Bio-inspired visual framework for autonomous locomotion

Vision provides us information that can be used for adaptively controlling our locomotion. However, we still do not fully understand how humans perceive and use it in a dynamic environment. This implies that information from visual sensors, e.g. cameras, has not yet been fully employed in autonomous systems. This project will study human eye movement during locomotion using a mobile eye tracker, leading to a better understanding of human perception and what low-level features drive decisions, particularly in complex visual task. Recent research suggested that reflexive (intense stimuli) and controlled (voluntary) processes converge on a common neural architecture. Therefore, we are developing bottom-up and top-down approaches together, i.e. saliency for locomotion will be modelled associated to the task difficulty.

Visual Salience and Priority Estimation for Locomotion

We proposed a novel method of salience and priority estimation for the human visual system during locomotion. This visual information contains dynamic content derived from a moving viewpoint. The priority map, ranking key areas on the image, is created from probabilities of gaze fixations, merged from bottom-up features and top-down control on the locomotion. Two deep convolutional neural networks (CNNs), inspired by models of the primate visual system, are employed to capture local salience features and compute probabilities. The first network operates through the foveal and peripheral areas around the eye positions. The second network obtains the importance of fixated points that have long durations or multiple visits, of which such areas need more times to process or to recheck to ensure smooth locomotion. The results show that our proposed method outperforms the state-of-the-art by up to 30%, computed from average of four well known metrics for saliency estimation.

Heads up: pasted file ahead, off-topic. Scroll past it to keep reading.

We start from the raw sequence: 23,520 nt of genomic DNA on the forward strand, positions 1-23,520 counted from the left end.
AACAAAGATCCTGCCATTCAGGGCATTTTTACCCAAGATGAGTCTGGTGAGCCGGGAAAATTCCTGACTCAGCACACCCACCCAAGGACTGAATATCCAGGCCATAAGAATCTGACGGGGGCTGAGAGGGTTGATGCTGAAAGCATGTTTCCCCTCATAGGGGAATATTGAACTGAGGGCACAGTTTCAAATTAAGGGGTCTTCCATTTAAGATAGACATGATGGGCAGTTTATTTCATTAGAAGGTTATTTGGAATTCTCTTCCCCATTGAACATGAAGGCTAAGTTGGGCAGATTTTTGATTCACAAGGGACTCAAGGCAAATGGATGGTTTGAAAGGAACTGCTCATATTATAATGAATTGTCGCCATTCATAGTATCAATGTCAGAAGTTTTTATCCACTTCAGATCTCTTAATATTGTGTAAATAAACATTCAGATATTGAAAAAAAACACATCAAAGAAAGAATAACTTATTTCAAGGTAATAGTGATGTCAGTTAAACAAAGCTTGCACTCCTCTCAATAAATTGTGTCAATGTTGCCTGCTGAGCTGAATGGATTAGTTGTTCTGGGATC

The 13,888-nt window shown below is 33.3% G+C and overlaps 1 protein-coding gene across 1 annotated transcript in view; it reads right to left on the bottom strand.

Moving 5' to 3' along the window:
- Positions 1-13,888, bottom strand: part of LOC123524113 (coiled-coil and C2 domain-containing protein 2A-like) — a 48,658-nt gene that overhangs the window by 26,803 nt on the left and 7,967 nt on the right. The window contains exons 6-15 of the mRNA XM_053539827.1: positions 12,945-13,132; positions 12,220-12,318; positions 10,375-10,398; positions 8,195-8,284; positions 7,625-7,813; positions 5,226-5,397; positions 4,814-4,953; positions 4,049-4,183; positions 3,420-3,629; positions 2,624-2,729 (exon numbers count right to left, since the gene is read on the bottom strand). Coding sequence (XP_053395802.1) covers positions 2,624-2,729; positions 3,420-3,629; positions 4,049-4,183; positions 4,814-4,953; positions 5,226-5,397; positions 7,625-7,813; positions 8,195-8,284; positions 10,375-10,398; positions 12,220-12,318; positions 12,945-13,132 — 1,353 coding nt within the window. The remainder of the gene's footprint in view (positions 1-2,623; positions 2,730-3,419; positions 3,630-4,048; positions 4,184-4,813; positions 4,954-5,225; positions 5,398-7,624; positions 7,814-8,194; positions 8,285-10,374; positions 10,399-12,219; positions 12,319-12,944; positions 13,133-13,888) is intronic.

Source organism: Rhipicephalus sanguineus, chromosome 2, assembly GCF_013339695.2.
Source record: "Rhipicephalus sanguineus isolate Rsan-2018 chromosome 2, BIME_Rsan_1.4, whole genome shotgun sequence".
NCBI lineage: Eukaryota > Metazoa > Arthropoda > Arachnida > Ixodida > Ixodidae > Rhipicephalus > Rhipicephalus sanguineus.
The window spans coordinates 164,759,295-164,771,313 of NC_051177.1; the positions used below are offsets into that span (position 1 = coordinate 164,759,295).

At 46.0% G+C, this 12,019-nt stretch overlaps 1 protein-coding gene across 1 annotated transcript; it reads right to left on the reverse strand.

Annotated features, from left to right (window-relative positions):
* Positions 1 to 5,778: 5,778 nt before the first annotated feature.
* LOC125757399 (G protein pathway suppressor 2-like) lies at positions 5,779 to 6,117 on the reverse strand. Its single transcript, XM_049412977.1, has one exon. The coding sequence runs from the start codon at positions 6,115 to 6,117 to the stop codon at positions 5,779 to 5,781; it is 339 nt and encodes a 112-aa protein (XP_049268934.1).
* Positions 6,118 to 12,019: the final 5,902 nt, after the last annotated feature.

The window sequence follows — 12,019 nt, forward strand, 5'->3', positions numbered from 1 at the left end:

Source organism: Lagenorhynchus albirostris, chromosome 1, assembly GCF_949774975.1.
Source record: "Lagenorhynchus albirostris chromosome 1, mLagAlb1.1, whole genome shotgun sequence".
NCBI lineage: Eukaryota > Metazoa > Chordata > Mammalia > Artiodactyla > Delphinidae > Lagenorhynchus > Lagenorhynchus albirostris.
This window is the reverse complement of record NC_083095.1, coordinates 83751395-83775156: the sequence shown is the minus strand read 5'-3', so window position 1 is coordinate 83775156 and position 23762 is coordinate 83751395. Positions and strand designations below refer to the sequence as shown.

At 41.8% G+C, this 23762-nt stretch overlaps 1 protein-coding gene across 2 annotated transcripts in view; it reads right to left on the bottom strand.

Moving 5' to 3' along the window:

Proposed process

Fixation Identification for Low-Sample-Rate Mobile Eye Trackers

We proposed a novel method of fixation identification for mobile eye trackers. The most significant benefit of our method over the state-of-the-art is that it achieves high accuracy for low-sample-rate devices worn during locomotion. This in turn delivers higher quality datasets for further use in human behaviour research, robotics and the development of guidance aids for the visually impaired. The proposed method employs temporal characteristics of the eye positions combined with statistical visual features extracted using a deep convolutional neural network through the fovea and peripheral areas around the eye positions. The results show that the proposed method outperforms existing methods by up to 16 % in terms of classification accuracy.